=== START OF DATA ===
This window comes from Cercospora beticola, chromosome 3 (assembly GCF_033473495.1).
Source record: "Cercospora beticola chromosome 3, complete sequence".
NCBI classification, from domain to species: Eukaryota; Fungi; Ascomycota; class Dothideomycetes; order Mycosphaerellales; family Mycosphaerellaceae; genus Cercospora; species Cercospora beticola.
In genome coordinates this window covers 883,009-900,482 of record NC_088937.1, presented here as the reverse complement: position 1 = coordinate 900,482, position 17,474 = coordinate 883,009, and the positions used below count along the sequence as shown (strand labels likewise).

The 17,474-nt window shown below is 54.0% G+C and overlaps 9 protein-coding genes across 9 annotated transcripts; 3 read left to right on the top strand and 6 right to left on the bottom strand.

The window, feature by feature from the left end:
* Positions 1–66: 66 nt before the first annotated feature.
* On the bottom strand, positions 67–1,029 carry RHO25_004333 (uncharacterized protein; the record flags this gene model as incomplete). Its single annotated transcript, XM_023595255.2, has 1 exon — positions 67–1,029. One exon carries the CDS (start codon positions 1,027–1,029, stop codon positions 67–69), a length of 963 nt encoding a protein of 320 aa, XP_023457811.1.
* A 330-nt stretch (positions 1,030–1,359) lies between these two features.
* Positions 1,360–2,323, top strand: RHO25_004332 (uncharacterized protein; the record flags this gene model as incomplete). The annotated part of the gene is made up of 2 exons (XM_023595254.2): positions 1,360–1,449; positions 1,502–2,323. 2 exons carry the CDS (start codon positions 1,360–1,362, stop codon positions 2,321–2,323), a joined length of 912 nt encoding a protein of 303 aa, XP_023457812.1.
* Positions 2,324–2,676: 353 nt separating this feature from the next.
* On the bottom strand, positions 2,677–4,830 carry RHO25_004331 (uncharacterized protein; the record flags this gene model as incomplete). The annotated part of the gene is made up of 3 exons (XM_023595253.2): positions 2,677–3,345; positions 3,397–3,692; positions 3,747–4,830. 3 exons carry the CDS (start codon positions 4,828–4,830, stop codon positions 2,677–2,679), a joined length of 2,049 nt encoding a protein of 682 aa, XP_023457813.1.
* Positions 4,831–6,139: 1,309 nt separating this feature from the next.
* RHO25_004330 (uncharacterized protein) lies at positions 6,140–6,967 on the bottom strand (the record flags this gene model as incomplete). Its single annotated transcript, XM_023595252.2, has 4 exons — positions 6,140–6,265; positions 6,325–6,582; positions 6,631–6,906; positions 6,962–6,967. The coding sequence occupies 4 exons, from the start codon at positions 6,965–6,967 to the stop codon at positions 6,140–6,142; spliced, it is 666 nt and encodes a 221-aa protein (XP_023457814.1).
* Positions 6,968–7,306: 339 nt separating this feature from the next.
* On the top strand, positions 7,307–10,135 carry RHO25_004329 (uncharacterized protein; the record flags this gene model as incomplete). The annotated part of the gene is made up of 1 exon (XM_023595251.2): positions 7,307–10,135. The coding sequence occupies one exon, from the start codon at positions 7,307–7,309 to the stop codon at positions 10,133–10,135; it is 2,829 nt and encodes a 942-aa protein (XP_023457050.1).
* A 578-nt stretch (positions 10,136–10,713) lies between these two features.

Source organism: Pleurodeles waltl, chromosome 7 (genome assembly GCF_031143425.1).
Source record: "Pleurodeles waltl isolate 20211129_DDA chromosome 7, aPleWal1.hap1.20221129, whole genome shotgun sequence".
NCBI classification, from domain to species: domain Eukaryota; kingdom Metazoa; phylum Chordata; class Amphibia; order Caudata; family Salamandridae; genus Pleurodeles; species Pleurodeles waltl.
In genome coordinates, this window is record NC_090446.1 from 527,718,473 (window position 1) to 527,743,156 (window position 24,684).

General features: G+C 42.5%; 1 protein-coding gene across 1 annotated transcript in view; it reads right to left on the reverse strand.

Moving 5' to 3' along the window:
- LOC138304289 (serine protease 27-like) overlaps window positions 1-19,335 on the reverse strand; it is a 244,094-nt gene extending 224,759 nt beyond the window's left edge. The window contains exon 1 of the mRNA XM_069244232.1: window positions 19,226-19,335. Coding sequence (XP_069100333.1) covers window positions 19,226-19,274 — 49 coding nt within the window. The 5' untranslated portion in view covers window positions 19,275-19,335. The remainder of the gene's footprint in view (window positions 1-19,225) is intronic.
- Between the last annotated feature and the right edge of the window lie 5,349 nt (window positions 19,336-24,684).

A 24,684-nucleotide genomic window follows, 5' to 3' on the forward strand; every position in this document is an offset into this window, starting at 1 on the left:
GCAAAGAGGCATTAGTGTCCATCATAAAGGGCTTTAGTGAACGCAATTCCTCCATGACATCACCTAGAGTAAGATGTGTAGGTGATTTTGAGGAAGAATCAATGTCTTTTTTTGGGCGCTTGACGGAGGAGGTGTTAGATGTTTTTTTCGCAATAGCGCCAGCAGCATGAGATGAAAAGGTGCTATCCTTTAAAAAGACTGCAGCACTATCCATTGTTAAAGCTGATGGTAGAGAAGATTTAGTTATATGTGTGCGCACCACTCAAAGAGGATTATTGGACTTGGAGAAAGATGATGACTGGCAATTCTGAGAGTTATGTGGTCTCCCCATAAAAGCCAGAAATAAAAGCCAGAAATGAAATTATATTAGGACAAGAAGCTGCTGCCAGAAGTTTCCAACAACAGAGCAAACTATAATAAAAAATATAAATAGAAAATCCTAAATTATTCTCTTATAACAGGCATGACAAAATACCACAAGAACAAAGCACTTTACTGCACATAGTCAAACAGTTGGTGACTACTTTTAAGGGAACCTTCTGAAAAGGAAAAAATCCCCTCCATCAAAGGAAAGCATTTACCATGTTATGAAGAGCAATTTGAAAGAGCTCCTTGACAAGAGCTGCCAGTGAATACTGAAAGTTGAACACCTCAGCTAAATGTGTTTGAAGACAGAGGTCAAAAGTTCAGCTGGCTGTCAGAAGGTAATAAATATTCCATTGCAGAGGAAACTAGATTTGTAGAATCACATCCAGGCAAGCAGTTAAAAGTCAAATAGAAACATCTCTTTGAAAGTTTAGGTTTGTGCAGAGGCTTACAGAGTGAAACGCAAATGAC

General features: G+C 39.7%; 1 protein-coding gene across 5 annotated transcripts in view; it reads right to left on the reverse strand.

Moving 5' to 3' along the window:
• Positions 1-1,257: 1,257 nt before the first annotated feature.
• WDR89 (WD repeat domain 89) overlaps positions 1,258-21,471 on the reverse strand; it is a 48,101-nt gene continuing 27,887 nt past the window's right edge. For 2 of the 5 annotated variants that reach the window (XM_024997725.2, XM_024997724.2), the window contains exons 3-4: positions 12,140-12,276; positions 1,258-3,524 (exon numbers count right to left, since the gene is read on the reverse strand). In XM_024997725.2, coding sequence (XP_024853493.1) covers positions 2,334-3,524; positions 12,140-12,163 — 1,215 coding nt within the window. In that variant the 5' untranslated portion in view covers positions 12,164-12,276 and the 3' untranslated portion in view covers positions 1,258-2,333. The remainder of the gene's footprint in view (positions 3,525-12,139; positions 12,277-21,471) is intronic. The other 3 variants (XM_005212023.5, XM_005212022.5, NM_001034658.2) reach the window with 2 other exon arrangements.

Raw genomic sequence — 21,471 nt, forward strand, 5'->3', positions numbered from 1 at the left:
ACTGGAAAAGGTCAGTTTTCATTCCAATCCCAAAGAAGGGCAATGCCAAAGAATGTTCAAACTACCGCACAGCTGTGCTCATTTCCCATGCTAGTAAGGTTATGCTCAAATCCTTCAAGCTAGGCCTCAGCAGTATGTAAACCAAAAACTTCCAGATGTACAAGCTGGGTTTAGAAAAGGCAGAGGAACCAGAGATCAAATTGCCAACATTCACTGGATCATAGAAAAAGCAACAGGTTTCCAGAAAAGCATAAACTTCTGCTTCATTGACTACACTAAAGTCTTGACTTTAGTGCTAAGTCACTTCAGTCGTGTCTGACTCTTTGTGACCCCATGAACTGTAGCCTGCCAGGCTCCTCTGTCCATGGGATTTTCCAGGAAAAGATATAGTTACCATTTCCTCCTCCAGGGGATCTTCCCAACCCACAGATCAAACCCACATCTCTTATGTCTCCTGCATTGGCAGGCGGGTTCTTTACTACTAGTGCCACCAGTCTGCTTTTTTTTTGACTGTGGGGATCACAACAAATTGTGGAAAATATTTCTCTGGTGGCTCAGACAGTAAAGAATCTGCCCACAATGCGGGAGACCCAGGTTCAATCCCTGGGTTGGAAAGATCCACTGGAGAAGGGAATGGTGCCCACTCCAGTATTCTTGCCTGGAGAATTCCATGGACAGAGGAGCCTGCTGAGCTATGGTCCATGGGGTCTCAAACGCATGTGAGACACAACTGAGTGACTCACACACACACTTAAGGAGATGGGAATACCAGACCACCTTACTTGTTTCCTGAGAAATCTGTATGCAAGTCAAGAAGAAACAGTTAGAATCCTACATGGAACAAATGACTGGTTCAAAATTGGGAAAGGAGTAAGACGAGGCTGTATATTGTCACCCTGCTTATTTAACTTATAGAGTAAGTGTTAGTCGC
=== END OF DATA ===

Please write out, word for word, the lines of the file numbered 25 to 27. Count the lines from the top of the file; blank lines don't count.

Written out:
- Between the last annotated feature and the right edge of the window lie 5,349 nt (window positions 19,336-24,684).

A 24,684-nucleotide genomic window follows, 5' to 3' on the forward strand; every position in this document is an offset into this window, starting at 1 on the left:
GCAAAGAGGCATTAGTGTCCATCATAAAGGGCTTTAGTGAACGCAATTCCTCCATGACATCACCTAGAGTAAGATGTGTAGGTGATTTTGAGGAAGAATCAATGTCTTTTTTTGGGCGCTTGACGGAGGAGGTGTTAGATGTTTTTTTCGCAATAGCGCCAGCAGCATGAGATGAAAAGGTGCTATCCTTTAAAAAGACTGCAGCACTATCCATTGTTAAAGCTGATGGTAGAGAAGATTTAGTTATATGTGTGCGCACCACTCAAAGAGGATTATTGGACTTGGAGAAAGATGATGACTGGCAATTCTGAGAGTTATGTGGTCTCCCCATAAAAGCCAGAAATAAAAGCCAGAAATGAAATTATATTAGGACAAGAAGCTGCTGCCAGAAGTTTCCAACAACAGAGCAAACTATAATAAAAAATATAAATAGAAAATCCTAAATTATTCTCTTATAACAGGCATGACAAAATACCACAAGAACAAAGCACTTTACTGCACATAGTCAAACAGTTGGTGACTACTTTTAAGGGAACCTTCTGAAAAGGAAAAAATCCCCTCCATCAAAGGAAAGCATTTACCATGTTATGAAGAGCAATTTGAAAGAGCTCCTTGACAAGAGCTGCCAGTGAATACTGAAAGTTGAACACCTCAGCTAAATGTGTTTGAAGACAGAGGTCAAAAGTTCAGCTGGCTGTCAGAAGGTAATAAATATTCCATTGCAGAGGAAACTAGATTTGTAGAATCACATCCAGGCAAGCAGTTAAAAGTCAAATAGAAACATCTCTTTGAAAGTTTAGGTTTGTGCAGAGGCTTACAGAGTGAAACGCAAATGAC